v. While coming out, you’ll meet a very sharp corner. Make sure that you’re able to pull back the steering fast enough and not to cross the centre line dividing the road. Cross the middle line will cause you to fail.
The next landmark you’ll meet is the Stop, Look, Go sign indicating that you are now coming on into the main road, with lots of heavy traffic.
What is a candidate expected to do here? As the road junction here is slopping backwards, you’ll obviously have to:
i. Pull up the handbrake and free the gear
ii. Ensure that your car is pointing towards the left
iii. Engage your signal/ indicator to the left
iv. You have to balance your clutch and accelerator well, in order to go up the slope properly
v. Go out of the junction only when the coast is clear and there is no danger
vi. As you come out of this dangerous junction, look at the right hand side mirror, to make sure that no cars are approaching from the back
After coming out from this difficult junction, keep left and proceed some two to three hundred meters. You are now approaching a busy, traffic light ahead.
You are now supposed to turn left, coming infront of the Econ Mart supermarket, which is situated on the left. After this, a candidate has to drive, in a less traffic congested area for some one kilometer, before he arrives at a roundabout. This roundabout, unlike the one in route 1, which is a busy 7 pronged roundabout with lots of heavy traffic, has surprisingly traffic light only. Ideally change down to 2nd gear to negotiate the roundabout well.
Remember to allow traffic from the right to go first. Take the entire roundabout. You will be approaching the traffic light again after passing the Econ mart supermarket which is now situated on your right hand side. Keep to the right lane ideally. Remember not to forget to install your indicator to the right.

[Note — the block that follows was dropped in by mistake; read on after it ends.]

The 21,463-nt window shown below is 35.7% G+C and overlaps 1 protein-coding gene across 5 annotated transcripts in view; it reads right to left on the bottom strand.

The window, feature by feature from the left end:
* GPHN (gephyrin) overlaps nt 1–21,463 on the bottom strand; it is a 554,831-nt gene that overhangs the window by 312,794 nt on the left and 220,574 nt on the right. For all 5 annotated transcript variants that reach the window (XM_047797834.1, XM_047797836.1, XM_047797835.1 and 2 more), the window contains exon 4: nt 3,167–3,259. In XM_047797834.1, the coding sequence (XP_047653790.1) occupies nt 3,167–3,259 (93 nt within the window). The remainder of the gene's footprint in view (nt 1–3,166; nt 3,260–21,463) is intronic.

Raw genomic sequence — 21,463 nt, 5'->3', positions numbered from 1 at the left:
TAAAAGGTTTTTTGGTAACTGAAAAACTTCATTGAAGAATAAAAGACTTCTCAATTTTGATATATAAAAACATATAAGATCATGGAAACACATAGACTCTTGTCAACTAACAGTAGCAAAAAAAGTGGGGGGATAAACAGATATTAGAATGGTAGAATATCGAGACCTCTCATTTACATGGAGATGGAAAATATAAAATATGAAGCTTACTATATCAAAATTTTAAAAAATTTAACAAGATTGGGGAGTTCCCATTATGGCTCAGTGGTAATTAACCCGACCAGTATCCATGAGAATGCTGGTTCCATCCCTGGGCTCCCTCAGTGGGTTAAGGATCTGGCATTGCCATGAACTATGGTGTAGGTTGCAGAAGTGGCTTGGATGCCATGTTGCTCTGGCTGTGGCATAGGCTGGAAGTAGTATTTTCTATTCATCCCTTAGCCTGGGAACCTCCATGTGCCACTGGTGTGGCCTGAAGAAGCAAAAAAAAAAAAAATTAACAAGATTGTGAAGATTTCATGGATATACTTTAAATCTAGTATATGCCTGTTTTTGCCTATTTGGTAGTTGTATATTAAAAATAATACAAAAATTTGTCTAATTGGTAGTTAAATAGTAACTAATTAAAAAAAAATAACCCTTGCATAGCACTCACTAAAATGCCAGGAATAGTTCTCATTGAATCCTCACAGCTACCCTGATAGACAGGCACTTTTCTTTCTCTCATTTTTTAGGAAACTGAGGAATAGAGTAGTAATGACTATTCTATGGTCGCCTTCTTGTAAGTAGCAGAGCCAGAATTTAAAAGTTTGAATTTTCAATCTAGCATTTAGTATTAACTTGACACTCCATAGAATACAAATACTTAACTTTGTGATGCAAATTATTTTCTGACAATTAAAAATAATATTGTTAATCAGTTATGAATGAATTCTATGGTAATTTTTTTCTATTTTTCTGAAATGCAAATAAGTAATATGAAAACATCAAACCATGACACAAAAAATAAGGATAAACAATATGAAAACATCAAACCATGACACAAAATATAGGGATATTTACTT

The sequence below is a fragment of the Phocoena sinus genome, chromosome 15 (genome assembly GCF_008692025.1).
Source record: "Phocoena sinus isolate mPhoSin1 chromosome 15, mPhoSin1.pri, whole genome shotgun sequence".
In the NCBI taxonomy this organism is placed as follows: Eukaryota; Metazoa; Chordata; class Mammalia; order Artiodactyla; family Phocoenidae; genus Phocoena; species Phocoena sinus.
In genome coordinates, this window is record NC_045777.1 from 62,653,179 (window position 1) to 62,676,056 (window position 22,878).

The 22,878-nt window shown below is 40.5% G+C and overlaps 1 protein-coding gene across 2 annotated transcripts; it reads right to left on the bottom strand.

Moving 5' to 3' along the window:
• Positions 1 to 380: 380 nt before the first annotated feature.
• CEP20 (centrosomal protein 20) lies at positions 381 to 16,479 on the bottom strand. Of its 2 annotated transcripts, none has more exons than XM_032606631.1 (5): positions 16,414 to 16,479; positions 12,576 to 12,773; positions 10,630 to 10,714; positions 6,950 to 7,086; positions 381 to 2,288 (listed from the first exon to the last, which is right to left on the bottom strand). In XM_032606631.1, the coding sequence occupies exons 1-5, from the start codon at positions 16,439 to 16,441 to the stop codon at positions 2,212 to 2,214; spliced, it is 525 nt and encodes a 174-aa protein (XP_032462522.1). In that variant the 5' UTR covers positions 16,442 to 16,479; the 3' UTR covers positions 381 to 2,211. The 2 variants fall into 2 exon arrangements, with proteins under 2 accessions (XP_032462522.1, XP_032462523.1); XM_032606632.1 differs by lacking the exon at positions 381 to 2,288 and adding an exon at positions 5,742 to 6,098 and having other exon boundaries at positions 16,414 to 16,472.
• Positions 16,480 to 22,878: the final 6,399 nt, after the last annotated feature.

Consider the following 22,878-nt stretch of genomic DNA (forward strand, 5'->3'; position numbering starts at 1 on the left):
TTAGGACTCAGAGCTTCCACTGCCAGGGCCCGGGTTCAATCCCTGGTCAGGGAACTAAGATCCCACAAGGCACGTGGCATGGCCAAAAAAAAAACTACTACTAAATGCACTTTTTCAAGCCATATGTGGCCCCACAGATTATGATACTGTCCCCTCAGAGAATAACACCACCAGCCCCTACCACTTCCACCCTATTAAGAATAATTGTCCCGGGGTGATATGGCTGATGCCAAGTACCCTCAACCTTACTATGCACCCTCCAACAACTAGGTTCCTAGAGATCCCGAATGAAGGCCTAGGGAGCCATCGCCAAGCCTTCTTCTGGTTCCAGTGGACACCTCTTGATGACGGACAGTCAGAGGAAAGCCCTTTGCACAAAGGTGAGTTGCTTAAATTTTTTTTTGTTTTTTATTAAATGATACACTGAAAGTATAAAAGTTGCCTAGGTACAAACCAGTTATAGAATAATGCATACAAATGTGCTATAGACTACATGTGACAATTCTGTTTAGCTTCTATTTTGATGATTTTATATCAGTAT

The next landmark a candidate should be looking for is actually the BP petrol station. It’s on the left side of the traffic light, which you’ll be turning into your right. When you intend to turn to the right at a traffic light, ideally you should follow the right lane. If you want another landmark to assist you, I would advise you to look for the well known Restaurant Rong Sheng, which is located on the left hand side of the traffic light mentioned earlier.
Travel along this road carefully. Be careful of young motorcyclists, without helmets along this road. At the end of this 300 – 400 meters kampung road, turn to your right. You’ll now cross infront of the Chong Hua Secondary School, which is infact on your right hand side. To travel along this deserted stretch of road, you’ll meet one or two speedbreakers or humps. A candidate should ask his driving instructor to teach him or her the proper manners of crossing such obstacles.
On entering institute’s premises, make sure you go down to 2nd gear. You, I’m sure know, where the practical test ends. Infront of the institute’s office, next to the flagpoles.
Finally, say thank you to the tester. And ask him or her if you should switch off the car engine or otherwise. Follow the advice given.
Before concluding this article on my institute’s 2nd test route, I believe that I should relate to you an interesting anecdote. Last week, this instructor tested a young secondary student, Ee Siang. Half way through the practical road test, the above student noted the tester was pleased with his performance overall. He had been given 18 out of 20 for his driving. You see, I have infact, taught him quite well.
Unfortunately, before the test ended, Ee Siang saw a pool of water ahead of him. In reality, it had been raining the day before. When the young student, saw the pool of water, he felt that he should slow down instinctively.
Unfortunately for Ee Siang, he stepped on the brake too abruptly. His tester had at that particular time been taking a sip out of his mineral water bottle. The candidate’s abrupt braking techniques caused water to spill all over the tester.
Ee Siang burst out laughing. Then he realised his folly and quickly apologized for his misbehavior. The tester looked angry as he turned towards the young candidate. The tester took out his pen and deducted 1 mark from candidate’s mark sheet.
Obviously, and rightly I conclude, the tester felt that my candidate had not driven in a becoming manner as expected from a candidate on test! All’s well that ends well. Inspite of this funny incident, yet my student passed finally.